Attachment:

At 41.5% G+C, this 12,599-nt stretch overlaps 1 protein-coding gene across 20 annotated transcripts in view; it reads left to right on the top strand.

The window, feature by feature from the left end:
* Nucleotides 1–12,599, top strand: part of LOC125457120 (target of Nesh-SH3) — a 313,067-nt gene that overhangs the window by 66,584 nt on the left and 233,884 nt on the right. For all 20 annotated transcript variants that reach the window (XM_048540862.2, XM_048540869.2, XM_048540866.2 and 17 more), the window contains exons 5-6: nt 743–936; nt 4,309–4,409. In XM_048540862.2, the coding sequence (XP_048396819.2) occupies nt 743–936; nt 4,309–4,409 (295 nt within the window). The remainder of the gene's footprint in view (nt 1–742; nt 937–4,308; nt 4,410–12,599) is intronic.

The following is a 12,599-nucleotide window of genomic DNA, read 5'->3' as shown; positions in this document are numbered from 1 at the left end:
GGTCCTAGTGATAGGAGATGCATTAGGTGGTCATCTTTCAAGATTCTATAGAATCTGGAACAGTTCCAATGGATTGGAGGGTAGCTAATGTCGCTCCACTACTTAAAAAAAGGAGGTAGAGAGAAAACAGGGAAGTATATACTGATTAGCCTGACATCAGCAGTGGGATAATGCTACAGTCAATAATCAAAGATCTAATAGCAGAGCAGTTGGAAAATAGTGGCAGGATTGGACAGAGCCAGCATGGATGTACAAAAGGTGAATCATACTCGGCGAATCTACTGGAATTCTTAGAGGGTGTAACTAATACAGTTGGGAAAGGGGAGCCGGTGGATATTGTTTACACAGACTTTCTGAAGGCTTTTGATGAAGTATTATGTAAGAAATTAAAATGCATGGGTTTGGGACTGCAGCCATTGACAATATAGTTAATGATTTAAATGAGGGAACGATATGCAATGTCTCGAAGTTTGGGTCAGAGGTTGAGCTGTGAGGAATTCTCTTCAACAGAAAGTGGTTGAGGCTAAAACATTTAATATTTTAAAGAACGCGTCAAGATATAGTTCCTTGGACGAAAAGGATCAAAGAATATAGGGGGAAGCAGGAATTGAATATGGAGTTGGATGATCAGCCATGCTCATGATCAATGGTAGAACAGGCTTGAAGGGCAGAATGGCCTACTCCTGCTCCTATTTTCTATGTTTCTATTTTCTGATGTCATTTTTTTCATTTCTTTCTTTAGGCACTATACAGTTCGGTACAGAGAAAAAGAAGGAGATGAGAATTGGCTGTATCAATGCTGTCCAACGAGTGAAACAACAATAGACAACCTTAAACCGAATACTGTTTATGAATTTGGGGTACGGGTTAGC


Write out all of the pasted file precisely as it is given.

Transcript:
At 41.5% G+C, this 12,599-nt stretch overlaps 1 protein-coding gene across 20 annotated transcripts in view; it reads left to right on the top strand.

The window, feature by feature from the left end:
* Nucleotides 1–12,599, top strand: part of LOC125457120 (target of Nesh-SH3) — a 313,067-nt gene that overhangs the window by 66,584 nt on the left and 233,884 nt on the right. For all 20 annotated transcript variants that reach the window (XM_048540862.2, XM_048540869.2, XM_048540866.2 and 17 more), the window contains exons 5-6: nt 743–936; nt 4,309–4,409. In XM_048540862.2, the coding sequence (XP_048396819.2) occupies nt 743–936; nt 4,309–4,409 (295 nt within the window). The remainder of the gene's footprint in view (nt 1–742; nt 937–4,308; nt 4,410–12,599) is intronic.

The following is a 12,599-nucleotide window of genomic DNA, read 5'->3' as shown; positions in this document are numbered from 1 at the left end:
GGTCCTAGTGATAGGAGATGCATTAGGTGGTCATCTTTCAAGATTCTATAGAATCTGGAACAGTTCCAATGGATTGGAGGGTAGCTAATGTCGCTCCACTACTTAAAAAAAGGAGGTAGAGAGAAAACAGGGAAGTATATACTGATTAGCCTGACATCAGCAGTGGGATAATGCTACAGTCAATAATCAAAGATCTAATAGCAGAGCAGTTGGAAAATAGTGGCAGGATTGGACAGAGCCAGCATGGATGTACAAAAGGTGAATCATACTCGGCGAATCTACTGGAATTCTTAGAGGGTGTAACTAATACAGTTGGGAAAGGGGAGCCGGTGGATATTGTTTACACAGACTTTCTGAAGGCTTTTGATGAAGTATTATGTAAGAAATTAAAATGCATGGGTTTGGGACTGCAGCCATTGACAATATAGTTAATGATTTAAATGAGGGAACGATATGCAATGTCTCGAAGTTTGGGTCAGAGGTTGAGCTGTGAGGAATTCTCTTCAACAGAAAGTGGTTGAGGCTAAAACATTTAATATTTTAAAGAACGCGTCAAGATATAGTTCCTTGGACGAAAAGGATCAAAGAATATAGGGGGAAGCAGGAATTGAATATGGAGTTGGATGATCAGCCATGCTCATGATCAATGGTAGAACAGGCTTGAAGGGCAGAATGGCCTACTCCTGCTCCTATTTTCTATGTTTCTATTTTCTGATGTCATTTTTTTCATTTCTTTCTTTAGGCACTATACAGTTCGGTACAGAGAAAAAGAAGGAGATGAGAATTGGCTGTATCAATGCTGTCCAACGAGTGAAACAACAATAGACAACCTTAAACCGAATACTGTTTATGAATTTGGGGTACGGGTTAGC